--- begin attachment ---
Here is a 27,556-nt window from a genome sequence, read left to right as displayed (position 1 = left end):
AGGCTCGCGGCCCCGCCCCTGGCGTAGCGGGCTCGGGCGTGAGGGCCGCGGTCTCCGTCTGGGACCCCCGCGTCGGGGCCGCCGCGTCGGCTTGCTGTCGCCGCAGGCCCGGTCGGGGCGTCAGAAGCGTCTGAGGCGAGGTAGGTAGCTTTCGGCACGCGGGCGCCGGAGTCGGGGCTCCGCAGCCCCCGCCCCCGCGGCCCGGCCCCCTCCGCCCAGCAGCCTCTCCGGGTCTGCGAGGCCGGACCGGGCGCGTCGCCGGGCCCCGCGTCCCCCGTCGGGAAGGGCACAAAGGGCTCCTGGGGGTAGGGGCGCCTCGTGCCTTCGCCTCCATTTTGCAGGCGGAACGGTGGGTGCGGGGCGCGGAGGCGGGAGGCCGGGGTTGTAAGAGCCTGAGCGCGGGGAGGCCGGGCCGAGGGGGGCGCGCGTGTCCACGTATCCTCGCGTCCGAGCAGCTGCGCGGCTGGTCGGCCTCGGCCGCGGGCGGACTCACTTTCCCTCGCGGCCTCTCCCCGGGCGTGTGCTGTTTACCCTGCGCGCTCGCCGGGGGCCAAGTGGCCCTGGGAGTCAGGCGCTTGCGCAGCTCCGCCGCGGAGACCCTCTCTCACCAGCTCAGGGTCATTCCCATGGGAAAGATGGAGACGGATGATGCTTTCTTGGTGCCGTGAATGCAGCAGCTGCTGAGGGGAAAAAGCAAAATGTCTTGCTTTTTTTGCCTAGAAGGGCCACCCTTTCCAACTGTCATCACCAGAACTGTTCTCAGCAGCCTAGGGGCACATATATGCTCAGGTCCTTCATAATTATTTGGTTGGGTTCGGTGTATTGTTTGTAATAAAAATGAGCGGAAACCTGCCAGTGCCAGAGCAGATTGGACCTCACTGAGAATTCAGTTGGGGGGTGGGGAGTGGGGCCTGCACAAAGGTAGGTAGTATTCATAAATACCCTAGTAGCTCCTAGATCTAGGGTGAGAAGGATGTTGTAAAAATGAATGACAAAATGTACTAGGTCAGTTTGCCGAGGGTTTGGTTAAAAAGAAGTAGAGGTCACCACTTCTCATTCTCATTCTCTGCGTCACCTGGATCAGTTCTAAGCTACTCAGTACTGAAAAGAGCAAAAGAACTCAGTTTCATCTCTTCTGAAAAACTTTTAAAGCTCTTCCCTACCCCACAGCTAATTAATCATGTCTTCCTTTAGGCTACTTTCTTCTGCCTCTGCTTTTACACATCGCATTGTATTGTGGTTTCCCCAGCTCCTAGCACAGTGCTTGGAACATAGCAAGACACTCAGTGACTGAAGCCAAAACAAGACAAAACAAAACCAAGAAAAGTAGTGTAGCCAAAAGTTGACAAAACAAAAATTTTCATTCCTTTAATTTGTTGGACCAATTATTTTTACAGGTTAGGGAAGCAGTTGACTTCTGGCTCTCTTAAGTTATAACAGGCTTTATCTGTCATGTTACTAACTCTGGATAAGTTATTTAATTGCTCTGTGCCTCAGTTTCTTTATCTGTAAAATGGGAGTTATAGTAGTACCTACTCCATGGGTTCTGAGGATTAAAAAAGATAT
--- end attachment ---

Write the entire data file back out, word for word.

Here is a 27,556-nt window from a genome sequence, read left to right as displayed (position 1 = left end):
AGGCTCGCGGCCCCGCCCCTGGCGTAGCGGGCTCGGGCGTGAGGGCCGCGGTCTCCGTCTGGGACCCCCGCGTCGGGGCCGCCGCGTCGGCTTGCTGTCGCCGCAGGCCCGGTCGGGGCGTCAGAAGCGTCTGAGGCGAGGTAGGTAGCTTTCGGCACGCGGGCGCCGGAGTCGGGGCTCCGCAGCCCCCGCCCCCGCGGCCCGGCCCCCTCCGCCCAGCAGCCTCTCCGGGTCTGCGAGGCCGGACCGGGCGCGTCGCCGGGCCCCGCGTCCCCCGTCGGGAAGGGCACAAAGGGCTCCTGGGGGTAGGGGCGCCTCGTGCCTTCGCCTCCATTTTGCAGGCGGAACGGTGGGTGCGGGGCGCGGAGGCGGGAGGCCGGGGTTGTAAGAGCCTGAGCGCGGGGAGGCCGGGCCGAGGGGGGCGCGCGTGTCCACGTATCCTCGCGTCCGAGCAGCTGCGCGGCTGGTCGGCCTCGGCCGCGGGCGGACTCACTTTCCCTCGCGGCCTCTCCCCGGGCGTGTGCTGTTTACCCTGCGCGCTCGCCGGGGGCCAAGTGGCCCTGGGAGTCAGGCGCTTGCGCAGCTCCGCCGCGGAGACCCTCTCTCACCAGCTCAGGGTCATTCCCATGGGAAAGATGGAGACGGATGATGCTTTCTTGGTGCCGTGAATGCAGCAGCTGCTGAGGGGAAAAAGCAAAATGTCTTGCTTTTTTTGCCTAGAAGGGCCACCCTTTCCAACTGTCATCACCAGAACTGTTCTCAGCAGCCTAGGGGCACATATATGCTCAGGTCCTTCATAATTATTTGGTTGGGTTCGGTGTATTGTTTGTAATAAAAATGAGCGGAAACCTGCCAGTGCCAGAGCAGATTGGACCTCACTGAGAATTCAGTTGGGGGGTGGGGAGTGGGGCCTGCACAAAGGTAGGTAGTATTCATAAATACCCTAGTAGCTCCTAGATCTAGGGTGAGAAGGATGTTGTAAAAATGAATGACAAAATGTACTAGGTCAGTTTGCCGAGGGTTTGGTTAAAAAGAAGTAGAGGTCACCACTTCTCATTCTCATTCTCTGCGTCACCTGGATCAGTTCTAAGCTACTCAGTACTGAAAAGAGCAAAAGAACTCAGTTTCATCTCTTCTGAAAAACTTTTAAAGCTCTTCCCTACCCCACAGCTAATTAATCATGTCTTCCTTTAGGCTACTTTCTTCTGCCTCTGCTTTTACACATCGCATTGTATTGTGGTTTCCCCAGCTCCTAGCACAGTGCTTGGAACATAGCAAGACACTCAGTGACTGAAGCCAAAACAAGACAAAACAAAACCAAGAAAAGTAGTGTAGCCAAAAGTTGACAAAACAAAAATTTTCATTCCTTTAATTTGTTGGACCAATTATTTTTACAGGTTAGGGAAGCAGTTGACTTCTGGCTCTCTTAAGTTATAACAGGCTTTATCTGTCATGTTACTAACTCTGGATAAGTTATTTAATTGCTCTGTGCCTCAGTTTCTTTATCTGTAAAATGGGAGTTATAGTAGTACCTACTCCATGGGTTCTGAGGATTAAAAAAGATAT